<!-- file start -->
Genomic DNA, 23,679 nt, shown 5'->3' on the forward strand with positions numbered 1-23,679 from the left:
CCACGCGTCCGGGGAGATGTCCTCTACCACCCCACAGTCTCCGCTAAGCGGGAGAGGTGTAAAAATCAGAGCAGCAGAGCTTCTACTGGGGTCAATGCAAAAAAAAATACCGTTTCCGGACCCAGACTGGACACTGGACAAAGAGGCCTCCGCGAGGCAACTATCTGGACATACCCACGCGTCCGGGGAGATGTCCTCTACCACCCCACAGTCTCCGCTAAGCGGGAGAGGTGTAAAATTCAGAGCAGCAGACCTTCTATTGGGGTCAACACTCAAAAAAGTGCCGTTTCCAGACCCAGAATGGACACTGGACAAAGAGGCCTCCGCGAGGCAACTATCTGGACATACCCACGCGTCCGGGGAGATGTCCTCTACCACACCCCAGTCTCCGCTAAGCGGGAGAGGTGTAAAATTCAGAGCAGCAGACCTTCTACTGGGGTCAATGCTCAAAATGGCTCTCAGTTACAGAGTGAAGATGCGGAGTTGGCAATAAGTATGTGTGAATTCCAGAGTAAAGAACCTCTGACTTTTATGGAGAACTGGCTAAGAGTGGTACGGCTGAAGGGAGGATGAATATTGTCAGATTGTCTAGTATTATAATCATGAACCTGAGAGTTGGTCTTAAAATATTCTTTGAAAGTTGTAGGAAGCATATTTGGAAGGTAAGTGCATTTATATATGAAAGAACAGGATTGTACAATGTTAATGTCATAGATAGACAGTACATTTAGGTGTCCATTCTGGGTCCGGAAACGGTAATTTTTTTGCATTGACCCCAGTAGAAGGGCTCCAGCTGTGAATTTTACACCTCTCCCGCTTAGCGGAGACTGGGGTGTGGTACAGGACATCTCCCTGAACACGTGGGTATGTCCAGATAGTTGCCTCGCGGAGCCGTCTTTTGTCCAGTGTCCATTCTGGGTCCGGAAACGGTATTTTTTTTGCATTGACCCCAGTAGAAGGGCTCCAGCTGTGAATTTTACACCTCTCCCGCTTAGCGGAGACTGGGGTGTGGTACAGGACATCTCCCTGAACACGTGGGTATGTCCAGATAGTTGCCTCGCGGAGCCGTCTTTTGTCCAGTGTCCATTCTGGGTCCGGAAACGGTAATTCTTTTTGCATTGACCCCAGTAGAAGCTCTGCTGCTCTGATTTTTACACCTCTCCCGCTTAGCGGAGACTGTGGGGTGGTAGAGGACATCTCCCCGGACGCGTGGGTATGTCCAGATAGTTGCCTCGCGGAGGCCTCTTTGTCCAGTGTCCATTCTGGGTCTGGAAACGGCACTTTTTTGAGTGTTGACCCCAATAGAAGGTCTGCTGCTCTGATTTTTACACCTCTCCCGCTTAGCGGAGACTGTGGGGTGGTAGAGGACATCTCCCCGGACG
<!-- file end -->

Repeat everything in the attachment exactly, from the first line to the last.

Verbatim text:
Genomic DNA, 23,679 nt, shown 5'->3' on the forward strand with positions numbered 1-23,679 from the left:
CCACGCGTCCGGGGAGATGTCCTCTACCACCCCACAGTCTCCGCTAAGCGGGAGAGGTGTAAAAATCAGAGCAGCAGAGCTTCTACTGGGGTCAATGCAAAAAAAAATACCGTTTCCGGACCCAGACTGGACACTGGACAAAGAGGCCTCCGCGAGGCAACTATCTGGACATACCCACGCGTCCGGGGAGATGTCCTCTACCACCCCACAGTCTCCGCTAAGCGGGAGAGGTGTAAAATTCAGAGCAGCAGACCTTCTATTGGGGTCAACACTCAAAAAAGTGCCGTTTCCAGACCCAGAATGGACACTGGACAAAGAGGCCTCCGCGAGGCAACTATCTGGACATACCCACGCGTCCGGGGAGATGTCCTCTACCACACCCCAGTCTCCGCTAAGCGGGAGAGGTGTAAAATTCAGAGCAGCAGACCTTCTACTGGGGTCAATGCTCAAAATGGCTCTCAGTTACAGAGTGAAGATGCGGAGTTGGCAATAAGTATGTGTGAATTCCAGAGTAAAGAACCTCTGACTTTTATGGAGAACTGGCTAAGAGTGGTACGGCTGAAGGGAGGATGAATATTGTCAGATTGTCTAGTATTATAATCATGAACCTGAGAGTTGGTCTTAAAATATTCTTTGAAAGTTGTAGGAAGCATATTTGGAAGGTAAGTGCATTTATATATGAAAGAACAGGATTGTACAATGTTAATGTCATAGATAGACAGTACATTTAGGTGTCCATTCTGGGTCCGGAAACGGTAATTTTTTTGCATTGACCCCAGTAGAAGGGCTCCAGCTGTGAATTTTACACCTCTCCCGCTTAGCGGAGACTGGGGTGTGGTACAGGACATCTCCCTGAACACGTGGGTATGTCCAGATAGTTGCCTCGCGGAGCCGTCTTTTGTCCAGTGTCCATTCTGGGTCCGGAAACGGTATTTTTTTTGCATTGACCCCAGTAGAAGGGCTCCAGCTGTGAATTTTACACCTCTCCCGCTTAGCGGAGACTGGGGTGTGGTACAGGACATCTCCCTGAACACGTGGGTATGTCCAGATAGTTGCCTCGCGGAGCCGTCTTTTGTCCAGTGTCCATTCTGGGTCCGGAAACGGTAATTCTTTTTGCATTGACCCCAGTAGAAGCTCTGCTGCTCTGATTTTTACACCTCTCCCGCTTAGCGGAGACTGTGGGGTGGTAGAGGACATCTCCCCGGACGCGTGGGTATGTCCAGATAGTTGCCTCGCGGAGGCCTCTTTGTCCAGTGTCCATTCTGGGTCTGGAAACGGCACTTTTTTGAGTGTTGACCCCAATAGAAGGTCTGCTGCTCTGATTTTTACACCTCTCCCGCTTAGCGGAGACTGTGGGGTGGTAGAGGACATCTCCCCGGACG